Hybrid wireless/fiber backhaul provider FiberTower (NASDAQ:FTWR, news, filings) has finally put forth a restructuring plan, but it wasn’t perhaps quite the one shareholders were hoping for. The recession and frozen credit markets left the company high and dry, with insufficient scale to support its debt load and not enough cash to build the rest of the way there. So they froze capex in a clearly untenable situation, began buying back debt at 30 cents on the dollar, and negotiating with large debt holders. The general outlines of their solution will not be surprising to survivors of the last bubble – massive dilution to avoid a worse fate. The company’s stock price had more than doubled since August in anticipation of a more favorable outcome, hence its collapse yesterday back to prior levels. But I’m not really sure what prompted the optimism.
The transaction is complex, but in layman’s terms it goes like this. Fibertower hopes to exchange as much as possible of its 9% convertible debt due 2012 for a combination of new 9% non-convertible debt due 2016 that is senior to the existing debt, a smidgen of cash, and a huge pile of common stock. They will of course follow this up with a 1-10 reverse stock split. If 100% of the existing converts are tendered, the resulting company would have about $125M in debt and about $14M less in cash than whatever the current level is (say $50M? Just a guess). Such levels are perhaps a bit more reasonable for a company with $60M in revenue.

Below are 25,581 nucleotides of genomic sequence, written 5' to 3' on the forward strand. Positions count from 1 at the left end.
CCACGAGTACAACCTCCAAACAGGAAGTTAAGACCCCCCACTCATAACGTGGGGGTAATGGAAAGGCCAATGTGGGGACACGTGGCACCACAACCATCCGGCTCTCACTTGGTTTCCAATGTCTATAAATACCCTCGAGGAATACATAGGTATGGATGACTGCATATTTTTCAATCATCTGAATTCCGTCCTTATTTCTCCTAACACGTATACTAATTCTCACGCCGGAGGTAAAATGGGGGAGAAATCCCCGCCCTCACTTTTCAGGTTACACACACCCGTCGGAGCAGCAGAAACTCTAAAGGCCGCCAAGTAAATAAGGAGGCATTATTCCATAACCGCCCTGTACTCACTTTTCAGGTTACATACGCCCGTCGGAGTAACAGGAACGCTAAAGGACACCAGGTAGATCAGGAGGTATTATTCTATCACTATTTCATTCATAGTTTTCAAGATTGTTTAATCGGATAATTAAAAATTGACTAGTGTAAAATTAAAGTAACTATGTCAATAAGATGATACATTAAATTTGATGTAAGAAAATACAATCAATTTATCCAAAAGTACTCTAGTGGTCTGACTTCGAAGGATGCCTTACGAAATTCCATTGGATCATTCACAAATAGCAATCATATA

Will this be enough to bring Fibertower all the way to safety? Well, there is no such thing as safety when EBITDA margins are negative, but at least it will bring some sanity to the balance sheet. That will give the company some breathing room to find a pathway to the scale they need for sustainability. It will also offer a bit better job security to employees by pushing the threat of bankruptcy out of the picture for now. Dilution is never fun, but things could easily have turned out for the worse.